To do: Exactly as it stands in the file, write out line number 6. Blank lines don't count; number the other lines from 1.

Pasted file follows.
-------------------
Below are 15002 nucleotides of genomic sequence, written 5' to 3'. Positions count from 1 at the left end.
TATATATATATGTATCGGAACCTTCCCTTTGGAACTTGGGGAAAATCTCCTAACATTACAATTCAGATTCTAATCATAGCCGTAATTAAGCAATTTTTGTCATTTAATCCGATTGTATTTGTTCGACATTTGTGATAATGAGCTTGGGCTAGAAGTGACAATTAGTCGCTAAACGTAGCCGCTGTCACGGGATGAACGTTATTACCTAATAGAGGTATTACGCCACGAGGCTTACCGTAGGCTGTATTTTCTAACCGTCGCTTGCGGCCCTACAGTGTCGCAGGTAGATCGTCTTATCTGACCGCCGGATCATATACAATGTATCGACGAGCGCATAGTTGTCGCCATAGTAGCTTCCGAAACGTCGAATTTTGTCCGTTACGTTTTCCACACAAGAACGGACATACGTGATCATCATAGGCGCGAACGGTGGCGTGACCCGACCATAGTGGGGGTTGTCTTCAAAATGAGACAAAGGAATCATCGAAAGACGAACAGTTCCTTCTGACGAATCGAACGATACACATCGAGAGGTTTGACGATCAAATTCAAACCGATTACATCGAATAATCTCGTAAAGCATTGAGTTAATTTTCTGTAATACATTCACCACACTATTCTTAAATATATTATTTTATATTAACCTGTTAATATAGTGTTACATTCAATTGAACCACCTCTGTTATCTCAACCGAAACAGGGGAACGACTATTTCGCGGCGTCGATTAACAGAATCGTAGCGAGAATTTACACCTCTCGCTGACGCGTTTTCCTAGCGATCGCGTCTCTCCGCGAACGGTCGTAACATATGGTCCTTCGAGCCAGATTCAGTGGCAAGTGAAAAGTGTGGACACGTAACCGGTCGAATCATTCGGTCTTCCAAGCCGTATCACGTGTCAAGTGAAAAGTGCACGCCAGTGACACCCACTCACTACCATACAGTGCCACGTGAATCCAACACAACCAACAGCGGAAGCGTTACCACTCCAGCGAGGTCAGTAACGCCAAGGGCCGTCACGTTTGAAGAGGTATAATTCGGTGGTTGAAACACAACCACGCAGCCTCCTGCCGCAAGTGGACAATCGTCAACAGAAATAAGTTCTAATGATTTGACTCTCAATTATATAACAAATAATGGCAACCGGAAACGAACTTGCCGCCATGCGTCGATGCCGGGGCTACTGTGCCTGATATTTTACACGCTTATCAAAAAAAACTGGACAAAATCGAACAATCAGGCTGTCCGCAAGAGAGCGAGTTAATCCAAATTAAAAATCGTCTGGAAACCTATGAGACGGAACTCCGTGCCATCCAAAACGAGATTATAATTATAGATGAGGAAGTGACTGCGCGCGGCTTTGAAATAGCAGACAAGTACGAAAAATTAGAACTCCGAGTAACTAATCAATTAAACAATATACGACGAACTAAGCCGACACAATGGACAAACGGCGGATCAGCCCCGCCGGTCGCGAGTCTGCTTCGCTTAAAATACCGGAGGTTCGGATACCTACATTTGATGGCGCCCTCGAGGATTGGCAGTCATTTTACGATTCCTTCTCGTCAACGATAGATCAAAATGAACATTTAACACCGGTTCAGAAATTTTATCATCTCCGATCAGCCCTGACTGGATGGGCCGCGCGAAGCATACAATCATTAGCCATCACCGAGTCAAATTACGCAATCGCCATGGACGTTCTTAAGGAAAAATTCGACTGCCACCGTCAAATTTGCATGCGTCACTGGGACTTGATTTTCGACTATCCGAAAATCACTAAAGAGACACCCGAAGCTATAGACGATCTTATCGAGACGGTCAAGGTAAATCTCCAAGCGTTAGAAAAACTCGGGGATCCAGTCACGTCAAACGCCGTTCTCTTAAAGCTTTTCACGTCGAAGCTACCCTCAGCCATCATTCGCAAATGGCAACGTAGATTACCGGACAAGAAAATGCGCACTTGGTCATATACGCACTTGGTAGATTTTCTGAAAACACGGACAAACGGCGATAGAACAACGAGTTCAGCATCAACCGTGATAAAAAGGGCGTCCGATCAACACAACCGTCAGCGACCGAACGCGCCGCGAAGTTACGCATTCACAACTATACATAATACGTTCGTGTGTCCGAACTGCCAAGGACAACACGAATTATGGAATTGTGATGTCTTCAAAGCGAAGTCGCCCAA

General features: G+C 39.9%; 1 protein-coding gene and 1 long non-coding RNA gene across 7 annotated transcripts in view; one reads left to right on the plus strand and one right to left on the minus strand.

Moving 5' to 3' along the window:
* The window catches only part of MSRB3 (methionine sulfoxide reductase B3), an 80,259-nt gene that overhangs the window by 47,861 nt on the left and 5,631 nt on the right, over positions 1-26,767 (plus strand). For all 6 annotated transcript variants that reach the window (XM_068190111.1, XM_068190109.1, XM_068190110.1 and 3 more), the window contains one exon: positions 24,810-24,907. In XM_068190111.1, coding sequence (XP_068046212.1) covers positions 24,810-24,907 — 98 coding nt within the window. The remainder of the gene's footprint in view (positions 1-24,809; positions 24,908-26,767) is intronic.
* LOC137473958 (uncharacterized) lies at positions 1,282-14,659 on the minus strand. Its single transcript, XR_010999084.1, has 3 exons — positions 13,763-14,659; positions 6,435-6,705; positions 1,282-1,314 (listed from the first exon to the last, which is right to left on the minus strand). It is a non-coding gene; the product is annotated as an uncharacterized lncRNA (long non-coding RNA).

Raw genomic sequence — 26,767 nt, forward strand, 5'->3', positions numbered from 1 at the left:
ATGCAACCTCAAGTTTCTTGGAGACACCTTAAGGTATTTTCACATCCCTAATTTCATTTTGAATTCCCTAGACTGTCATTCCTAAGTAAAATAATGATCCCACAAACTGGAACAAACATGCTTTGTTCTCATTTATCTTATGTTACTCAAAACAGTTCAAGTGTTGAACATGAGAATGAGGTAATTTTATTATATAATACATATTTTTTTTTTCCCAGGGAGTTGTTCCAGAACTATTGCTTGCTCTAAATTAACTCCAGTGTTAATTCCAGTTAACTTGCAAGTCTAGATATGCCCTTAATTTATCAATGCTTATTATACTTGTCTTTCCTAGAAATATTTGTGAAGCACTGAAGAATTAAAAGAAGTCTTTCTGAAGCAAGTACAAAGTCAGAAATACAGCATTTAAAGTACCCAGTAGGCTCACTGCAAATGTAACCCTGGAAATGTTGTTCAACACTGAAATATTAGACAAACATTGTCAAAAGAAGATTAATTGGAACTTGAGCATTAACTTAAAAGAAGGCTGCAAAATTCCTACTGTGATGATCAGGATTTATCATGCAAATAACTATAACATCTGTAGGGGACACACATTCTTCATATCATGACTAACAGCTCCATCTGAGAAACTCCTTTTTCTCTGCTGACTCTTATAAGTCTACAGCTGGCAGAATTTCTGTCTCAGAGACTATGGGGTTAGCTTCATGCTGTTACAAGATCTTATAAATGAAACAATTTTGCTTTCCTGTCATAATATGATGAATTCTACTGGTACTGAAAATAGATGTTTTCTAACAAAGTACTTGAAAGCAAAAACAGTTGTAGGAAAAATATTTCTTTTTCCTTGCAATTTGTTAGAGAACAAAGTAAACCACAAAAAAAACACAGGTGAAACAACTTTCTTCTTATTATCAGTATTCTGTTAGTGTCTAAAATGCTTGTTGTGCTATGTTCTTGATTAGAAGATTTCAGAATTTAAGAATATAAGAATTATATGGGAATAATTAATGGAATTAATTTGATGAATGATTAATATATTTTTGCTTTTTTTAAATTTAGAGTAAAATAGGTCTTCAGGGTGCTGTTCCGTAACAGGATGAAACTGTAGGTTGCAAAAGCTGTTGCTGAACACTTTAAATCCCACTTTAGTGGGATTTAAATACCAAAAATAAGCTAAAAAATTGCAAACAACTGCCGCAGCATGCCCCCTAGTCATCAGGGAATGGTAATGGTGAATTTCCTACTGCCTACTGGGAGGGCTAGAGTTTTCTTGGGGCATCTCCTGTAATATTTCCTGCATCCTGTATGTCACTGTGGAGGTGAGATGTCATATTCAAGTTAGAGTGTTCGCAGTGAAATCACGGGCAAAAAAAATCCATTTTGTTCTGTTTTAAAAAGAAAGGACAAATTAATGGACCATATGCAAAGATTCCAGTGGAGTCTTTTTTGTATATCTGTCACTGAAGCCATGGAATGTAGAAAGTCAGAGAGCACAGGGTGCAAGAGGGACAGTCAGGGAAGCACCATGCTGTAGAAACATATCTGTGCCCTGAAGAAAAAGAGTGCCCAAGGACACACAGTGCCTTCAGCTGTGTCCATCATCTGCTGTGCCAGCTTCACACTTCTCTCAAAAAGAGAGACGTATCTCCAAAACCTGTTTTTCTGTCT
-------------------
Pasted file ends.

* LOC137473958 (uncharacterized) lies at positions 1,282-14,659 on the minus strand. Its single transcript, XR_010999084.1, has 3 exons — positions 13,763-14,659; positions 6,435-6,705; positions 1,282-1,314 (listed from the first exon to the last, which is right to left on the minus strand). It is a non-coding gene; the product is annotated as an uncharacterized lncRNA (long non-coding RNA).